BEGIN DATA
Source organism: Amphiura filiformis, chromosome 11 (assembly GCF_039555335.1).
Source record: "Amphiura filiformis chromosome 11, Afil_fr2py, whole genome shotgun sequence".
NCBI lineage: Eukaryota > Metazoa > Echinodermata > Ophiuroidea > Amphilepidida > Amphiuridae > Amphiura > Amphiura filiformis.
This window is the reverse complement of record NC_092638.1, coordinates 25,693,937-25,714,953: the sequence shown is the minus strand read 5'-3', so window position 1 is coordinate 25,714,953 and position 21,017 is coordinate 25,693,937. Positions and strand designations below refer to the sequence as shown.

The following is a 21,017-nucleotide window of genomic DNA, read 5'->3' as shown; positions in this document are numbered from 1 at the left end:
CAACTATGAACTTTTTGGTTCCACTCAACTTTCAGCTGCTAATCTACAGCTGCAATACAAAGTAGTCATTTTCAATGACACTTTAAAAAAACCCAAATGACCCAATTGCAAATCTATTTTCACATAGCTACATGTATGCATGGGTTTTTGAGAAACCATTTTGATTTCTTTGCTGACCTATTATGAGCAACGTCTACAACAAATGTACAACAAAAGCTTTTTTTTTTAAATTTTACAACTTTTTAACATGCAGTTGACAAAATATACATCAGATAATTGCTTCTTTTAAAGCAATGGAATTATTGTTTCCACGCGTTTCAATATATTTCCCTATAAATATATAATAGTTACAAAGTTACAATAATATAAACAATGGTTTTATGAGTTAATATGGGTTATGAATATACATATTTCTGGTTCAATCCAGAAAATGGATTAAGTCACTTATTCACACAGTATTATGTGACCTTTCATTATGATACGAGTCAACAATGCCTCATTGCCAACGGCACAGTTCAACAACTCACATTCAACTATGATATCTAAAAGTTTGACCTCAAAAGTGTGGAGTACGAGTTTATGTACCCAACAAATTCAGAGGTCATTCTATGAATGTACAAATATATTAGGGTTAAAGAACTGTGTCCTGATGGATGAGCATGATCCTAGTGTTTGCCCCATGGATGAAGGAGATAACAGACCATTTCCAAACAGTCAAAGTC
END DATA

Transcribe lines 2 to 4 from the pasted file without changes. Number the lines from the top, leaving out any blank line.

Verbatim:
Source record: "Amphiura filiformis chromosome 11, Afil_fr2py, whole genome shotgun sequence".
NCBI lineage: Eukaryota > Metazoa > Echinodermata > Ophiuroidea > Amphilepidida > Amphiuridae > Amphiura > Amphiura filiformis.
This window is the reverse complement of record NC_092638.1, coordinates 25,693,937-25,714,953: the sequence shown is the minus strand read 5'-3', so window position 1 is coordinate 25,714,953 and position 21,017 is coordinate 25,693,937. Positions and strand designations below refer to the sequence as shown.